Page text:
Photo courtesy of Peg Beer Co

Photo courtesy of Peg Beer Co

Torque Brewing

830 King Edward St, 204-941-1723, torquebrewing.beer

Sip on Site: At time of print, Torque plans to have a taproom open in early November. Call for details.

BYOB: Find Torque products at all Winnipeg Liquor Mart locations and on tap at Yellow Dog Tavern, The King’s Head PubBarley Brothers, The Grove, and Peg Beer Co.

Torque has been sending out beer since late August of this year, to a warm welcome: the brewery is on track to exceed a goal of putting out 1 million L of beer in its first year, recently purchasing 5 additional brewing tanks to keep up with demand.

A range of four tried-and-true brews please beer drinkers of all stripes: a dark stout with hints of roasted coffee, chocolate, and malts, an aromatic and hoppy IPA, a coriander- and citrus-scented Belgian wheat beer, and a Munich style lager. Construction of a taproom is underway at the brewery, with plans to be open early November for hop heads to try before they buy and sample special seasonal brews. Select styles of beer like Barleywine, Russian Imperial Stouts, and sour beers will be available only at the brewery.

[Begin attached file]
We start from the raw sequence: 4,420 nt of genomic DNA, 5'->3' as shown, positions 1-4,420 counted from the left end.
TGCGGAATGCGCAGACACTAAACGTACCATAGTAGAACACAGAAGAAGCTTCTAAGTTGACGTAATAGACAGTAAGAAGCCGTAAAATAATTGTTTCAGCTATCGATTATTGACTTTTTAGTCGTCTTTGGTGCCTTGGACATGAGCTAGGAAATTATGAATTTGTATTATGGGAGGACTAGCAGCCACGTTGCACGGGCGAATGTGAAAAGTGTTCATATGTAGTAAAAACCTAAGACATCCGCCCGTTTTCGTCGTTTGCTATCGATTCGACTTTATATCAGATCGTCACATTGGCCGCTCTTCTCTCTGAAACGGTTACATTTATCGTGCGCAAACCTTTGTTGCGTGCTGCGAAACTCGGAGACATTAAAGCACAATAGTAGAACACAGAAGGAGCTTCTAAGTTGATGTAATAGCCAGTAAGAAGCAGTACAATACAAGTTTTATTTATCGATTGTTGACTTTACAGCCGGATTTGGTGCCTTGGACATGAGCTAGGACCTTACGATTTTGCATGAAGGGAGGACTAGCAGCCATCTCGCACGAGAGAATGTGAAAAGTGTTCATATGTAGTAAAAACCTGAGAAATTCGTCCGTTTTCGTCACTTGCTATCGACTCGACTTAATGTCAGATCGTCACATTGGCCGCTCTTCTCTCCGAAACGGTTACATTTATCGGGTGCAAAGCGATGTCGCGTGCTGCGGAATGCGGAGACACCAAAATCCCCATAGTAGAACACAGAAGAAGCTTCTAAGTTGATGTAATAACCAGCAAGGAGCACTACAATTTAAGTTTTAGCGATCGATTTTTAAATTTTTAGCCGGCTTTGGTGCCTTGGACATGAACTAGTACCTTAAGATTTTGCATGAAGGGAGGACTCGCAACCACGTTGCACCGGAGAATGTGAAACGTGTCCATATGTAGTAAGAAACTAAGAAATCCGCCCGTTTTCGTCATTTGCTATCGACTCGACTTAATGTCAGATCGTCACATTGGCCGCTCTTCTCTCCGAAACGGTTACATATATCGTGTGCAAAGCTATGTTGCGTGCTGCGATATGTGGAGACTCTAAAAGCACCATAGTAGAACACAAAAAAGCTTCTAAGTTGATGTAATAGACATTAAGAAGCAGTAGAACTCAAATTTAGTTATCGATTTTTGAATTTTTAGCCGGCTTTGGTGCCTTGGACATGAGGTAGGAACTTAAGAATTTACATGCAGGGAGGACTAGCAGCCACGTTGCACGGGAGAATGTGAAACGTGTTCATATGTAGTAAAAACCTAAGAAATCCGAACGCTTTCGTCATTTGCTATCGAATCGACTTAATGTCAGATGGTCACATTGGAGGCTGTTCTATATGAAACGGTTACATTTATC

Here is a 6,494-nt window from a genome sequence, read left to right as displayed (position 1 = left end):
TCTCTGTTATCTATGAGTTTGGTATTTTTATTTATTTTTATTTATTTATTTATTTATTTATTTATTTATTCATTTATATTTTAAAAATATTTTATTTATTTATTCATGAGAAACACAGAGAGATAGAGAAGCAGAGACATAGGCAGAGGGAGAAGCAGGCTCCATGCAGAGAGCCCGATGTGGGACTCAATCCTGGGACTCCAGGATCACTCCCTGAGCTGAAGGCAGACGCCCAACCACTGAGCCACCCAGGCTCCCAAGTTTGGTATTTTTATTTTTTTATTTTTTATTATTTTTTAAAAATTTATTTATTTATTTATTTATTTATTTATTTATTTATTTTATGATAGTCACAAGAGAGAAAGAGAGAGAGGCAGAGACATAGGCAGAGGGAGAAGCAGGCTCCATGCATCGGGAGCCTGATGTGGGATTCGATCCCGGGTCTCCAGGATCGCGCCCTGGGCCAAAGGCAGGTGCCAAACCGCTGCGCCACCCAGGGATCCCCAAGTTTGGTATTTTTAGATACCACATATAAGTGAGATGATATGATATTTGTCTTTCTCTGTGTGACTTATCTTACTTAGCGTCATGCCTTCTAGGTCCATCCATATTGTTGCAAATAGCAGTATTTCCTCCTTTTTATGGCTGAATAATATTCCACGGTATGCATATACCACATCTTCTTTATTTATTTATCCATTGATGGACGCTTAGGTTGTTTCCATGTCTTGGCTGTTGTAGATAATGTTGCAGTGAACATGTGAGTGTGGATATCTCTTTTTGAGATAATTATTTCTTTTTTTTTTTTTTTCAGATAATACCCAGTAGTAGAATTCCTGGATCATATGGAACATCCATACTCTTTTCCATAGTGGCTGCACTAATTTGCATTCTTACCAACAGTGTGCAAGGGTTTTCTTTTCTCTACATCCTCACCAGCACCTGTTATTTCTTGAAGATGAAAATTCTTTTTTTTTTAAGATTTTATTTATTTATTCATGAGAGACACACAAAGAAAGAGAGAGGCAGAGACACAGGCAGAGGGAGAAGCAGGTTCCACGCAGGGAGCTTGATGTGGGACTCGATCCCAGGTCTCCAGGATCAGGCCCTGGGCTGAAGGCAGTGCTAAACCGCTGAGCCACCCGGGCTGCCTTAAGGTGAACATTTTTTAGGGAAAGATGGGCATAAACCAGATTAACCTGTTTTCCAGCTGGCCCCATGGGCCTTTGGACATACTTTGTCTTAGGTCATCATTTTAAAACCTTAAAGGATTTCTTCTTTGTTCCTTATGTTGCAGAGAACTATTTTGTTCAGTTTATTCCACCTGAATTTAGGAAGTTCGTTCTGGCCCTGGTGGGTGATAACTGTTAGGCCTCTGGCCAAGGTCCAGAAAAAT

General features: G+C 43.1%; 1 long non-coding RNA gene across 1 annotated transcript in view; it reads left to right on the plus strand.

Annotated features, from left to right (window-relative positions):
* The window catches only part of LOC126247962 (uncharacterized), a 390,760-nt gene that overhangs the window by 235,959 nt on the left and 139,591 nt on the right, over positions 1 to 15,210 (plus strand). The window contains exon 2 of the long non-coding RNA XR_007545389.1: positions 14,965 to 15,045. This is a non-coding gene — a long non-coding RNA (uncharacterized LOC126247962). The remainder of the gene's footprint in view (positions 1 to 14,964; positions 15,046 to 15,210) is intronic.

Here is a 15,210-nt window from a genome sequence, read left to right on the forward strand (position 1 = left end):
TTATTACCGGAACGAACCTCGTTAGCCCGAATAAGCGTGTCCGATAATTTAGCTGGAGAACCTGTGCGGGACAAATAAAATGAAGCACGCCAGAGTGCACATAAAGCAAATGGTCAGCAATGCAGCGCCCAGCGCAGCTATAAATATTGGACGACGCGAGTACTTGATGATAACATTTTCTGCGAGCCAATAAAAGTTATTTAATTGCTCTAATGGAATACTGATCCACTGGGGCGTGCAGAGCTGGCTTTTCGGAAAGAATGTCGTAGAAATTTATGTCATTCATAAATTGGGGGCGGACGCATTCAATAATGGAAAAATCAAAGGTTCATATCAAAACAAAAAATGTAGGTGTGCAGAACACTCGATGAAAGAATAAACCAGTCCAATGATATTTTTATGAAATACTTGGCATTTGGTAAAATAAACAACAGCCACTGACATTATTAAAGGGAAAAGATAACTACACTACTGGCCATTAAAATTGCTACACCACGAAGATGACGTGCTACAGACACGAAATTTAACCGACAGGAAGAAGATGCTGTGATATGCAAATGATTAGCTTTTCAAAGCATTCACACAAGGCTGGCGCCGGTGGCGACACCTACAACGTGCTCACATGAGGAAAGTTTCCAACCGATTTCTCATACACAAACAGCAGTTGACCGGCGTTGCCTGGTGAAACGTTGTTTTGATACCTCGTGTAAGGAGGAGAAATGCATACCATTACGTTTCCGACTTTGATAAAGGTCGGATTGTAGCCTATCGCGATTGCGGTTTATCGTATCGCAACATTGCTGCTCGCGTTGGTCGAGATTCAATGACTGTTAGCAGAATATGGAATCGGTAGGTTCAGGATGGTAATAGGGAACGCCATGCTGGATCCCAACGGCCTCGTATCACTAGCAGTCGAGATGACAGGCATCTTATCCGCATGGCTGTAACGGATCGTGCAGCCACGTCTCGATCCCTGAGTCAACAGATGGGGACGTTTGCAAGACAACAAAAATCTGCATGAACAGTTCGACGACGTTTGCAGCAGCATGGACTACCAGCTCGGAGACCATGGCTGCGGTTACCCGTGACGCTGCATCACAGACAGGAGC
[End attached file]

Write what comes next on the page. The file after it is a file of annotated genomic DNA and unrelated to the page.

Peg Beer Co

125 Pacific Ave, 204-416-2337, pegbeer.com

Sip on Site: Sun-Thu 11 am-11 pm, Fri-Sat 11 am-12 am

BYOB: Peg Beer Co’s brews can be found on tap at Liquor Mart growler bars (call for availability).

Winnipeg’s first brewpub matches craft beer with a rustic menu focused on regional ingredients. Housed inside a former warehouse/skatepark in the east Exchange District, the rustic-industrial space boasts a brewery in the back and tables in the front, where beer connoisseurs can snack on anything from tart house made pickles to full Sunday-dinner style roast chicken or ham.